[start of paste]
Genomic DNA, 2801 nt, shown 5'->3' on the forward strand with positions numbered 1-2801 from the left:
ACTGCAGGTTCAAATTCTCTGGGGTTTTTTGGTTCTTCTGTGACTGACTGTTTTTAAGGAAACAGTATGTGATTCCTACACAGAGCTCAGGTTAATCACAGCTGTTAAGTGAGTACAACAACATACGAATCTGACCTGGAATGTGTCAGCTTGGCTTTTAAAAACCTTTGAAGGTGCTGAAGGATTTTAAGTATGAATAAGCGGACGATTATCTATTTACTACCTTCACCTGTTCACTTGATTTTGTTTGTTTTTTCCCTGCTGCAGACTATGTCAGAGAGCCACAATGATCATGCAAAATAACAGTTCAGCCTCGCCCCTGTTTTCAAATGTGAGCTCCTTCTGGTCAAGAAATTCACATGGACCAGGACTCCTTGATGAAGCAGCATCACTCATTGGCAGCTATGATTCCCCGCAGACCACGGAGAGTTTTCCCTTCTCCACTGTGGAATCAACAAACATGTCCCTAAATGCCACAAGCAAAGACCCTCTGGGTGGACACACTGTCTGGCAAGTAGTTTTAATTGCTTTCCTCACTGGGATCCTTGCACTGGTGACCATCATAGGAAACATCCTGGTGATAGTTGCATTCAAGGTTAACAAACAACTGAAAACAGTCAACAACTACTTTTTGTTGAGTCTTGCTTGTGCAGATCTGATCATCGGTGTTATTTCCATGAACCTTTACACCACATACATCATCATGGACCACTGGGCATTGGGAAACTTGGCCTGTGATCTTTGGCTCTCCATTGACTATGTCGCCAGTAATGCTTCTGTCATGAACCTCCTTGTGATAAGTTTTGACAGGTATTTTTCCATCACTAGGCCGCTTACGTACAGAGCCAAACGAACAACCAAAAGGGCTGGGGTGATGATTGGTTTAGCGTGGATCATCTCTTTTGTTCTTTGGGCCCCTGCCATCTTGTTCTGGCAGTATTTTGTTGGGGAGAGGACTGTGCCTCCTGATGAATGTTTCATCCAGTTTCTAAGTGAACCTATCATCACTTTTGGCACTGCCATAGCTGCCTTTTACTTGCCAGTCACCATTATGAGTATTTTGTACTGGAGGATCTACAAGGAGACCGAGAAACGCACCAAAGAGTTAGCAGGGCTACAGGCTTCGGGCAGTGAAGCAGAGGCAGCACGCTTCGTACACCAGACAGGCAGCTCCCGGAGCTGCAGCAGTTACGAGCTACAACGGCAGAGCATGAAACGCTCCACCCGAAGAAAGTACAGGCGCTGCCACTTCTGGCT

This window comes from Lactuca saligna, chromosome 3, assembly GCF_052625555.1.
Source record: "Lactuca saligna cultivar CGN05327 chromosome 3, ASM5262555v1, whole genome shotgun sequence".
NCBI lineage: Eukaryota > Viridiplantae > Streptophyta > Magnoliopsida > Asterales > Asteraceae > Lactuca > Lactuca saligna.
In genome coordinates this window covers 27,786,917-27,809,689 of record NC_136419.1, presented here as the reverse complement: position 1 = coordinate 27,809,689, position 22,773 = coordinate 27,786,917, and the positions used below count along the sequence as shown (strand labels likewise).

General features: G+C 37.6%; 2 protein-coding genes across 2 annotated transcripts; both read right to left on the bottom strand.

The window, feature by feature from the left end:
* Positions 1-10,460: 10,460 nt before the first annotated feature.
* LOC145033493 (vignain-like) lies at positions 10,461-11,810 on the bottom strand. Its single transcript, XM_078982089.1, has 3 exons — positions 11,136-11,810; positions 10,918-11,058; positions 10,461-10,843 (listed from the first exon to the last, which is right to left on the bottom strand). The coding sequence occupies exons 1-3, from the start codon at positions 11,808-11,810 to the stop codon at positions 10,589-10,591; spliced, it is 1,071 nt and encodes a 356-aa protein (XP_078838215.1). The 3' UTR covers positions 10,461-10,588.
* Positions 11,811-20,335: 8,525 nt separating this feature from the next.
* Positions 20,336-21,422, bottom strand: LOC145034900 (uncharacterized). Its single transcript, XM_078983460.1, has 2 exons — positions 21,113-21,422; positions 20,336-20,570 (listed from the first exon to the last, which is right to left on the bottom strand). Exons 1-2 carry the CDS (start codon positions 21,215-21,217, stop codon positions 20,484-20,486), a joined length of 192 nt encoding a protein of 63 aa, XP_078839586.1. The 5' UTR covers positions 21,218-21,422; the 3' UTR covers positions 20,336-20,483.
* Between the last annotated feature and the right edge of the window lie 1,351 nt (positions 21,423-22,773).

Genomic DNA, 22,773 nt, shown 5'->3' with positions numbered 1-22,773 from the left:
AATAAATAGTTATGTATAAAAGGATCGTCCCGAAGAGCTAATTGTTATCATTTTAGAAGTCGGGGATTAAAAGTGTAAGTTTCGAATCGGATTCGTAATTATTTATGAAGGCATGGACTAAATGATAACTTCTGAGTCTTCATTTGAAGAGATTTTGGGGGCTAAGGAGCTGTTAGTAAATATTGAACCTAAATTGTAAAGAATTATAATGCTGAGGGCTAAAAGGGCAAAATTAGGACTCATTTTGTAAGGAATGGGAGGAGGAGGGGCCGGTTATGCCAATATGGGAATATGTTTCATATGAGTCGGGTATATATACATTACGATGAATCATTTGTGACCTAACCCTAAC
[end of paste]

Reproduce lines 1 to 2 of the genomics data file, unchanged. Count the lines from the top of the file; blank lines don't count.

Genomic DNA, 2801 nt, shown 5'->3' on the forward strand with positions numbered 1-2801 from the left:
ACTGCAGGTTCAAATTCTCTGGGGTTTTTTGGTTCTTCTGTGACTGACTGTTTTTAAGGAAACAGTATGTGATTCCTACACAGAGCTCAGGTTAATCACAGCTGTTAAGTGAGTACAACAACATACGAATCTGACCTGGAATGTGTCAGCTTGGCTTTTAAAAACCTTTGAAGGTGCTGAAGGATTTTAAGTATGAATAAGCGGACGATTATCTATTTACTACCTTCACCTGTTCACTTGATTTTGTTTGTTTTTTCCCTGCTGCAGACTATGTCAGAGAGCCACAATGATCATGCAAAATAACAGTTCAGCCTCGCCCCTGTTTTCAAATGTGAGCTCCTTCTGGTCAAGAAATTCACATGGACCAGGACTCCTTGATGAAGCAGCATCACTCATTGGCAGCTATGATTCCCCGCAGACCACGGAGAGTTTTCCCTTCTCCACTGTGGAATCAACAAACATGTCCCTAAATGCCACAAGCAAAGACCCTCTGGGTGGACACACTGTCTGGCAAGTAGTTTTAATTGCTTTCCTCACTGGGATCCTTGCACTGGTGACCATCATAGGAAACATCCTGGTGATAGTTGCATTCAAGGTTAACAAACAACTGAAAACAGTCAACAACTACTTTTTGTTGAGTCTTGCTTGTGCAGATCTGATCATCGGTGTTATTTCCATGAACCTTTACACCACATACATCATCATGGACCACTGGGCATTGGGAAACTTGGCCTGTGATCTTTGGCTCTCCATTGACTATGTCGCCAGTAATGCTTCTGTCATGAACCTCCTTGTGATAAGTTTTGACAGGTATTTTTCCATCACTAGGCCGCTTACGTACAGAGCCAAACGAACAACCAAAAGGGCTGGGGTGATGATTGGTTTAGCGTGGATCATCTCTTTTGTTCTTTGGGCCCCTGCCATCTTGTTCTGGCAGTATTTTGTTGGGGAGAGGACTGTGCCTCCTGATGAATGTTTCATCCAGTTTCTAAGTGAACCTATCATCACTTTTGGCACTGCCATAGCTGCCTTTTACTTGCCAGTCACCATTATGAGTATTTTGTACTGGAGGATCTACAAGGAGACCGAGAAACGCACCAAAGAGTTAGCAGGGCTACAGGCTTCGGGCAGTGAAGCAGAGGCAGCACGCTTCGTACACCAGACAGGCAGCTCCCGGAGCTGCAGCAGTTACGAGCTACAACGGCAGAGCATGAAACGCTCCACCCGAAGAAAGTACAGGCGCTGCCACTTCTGGCT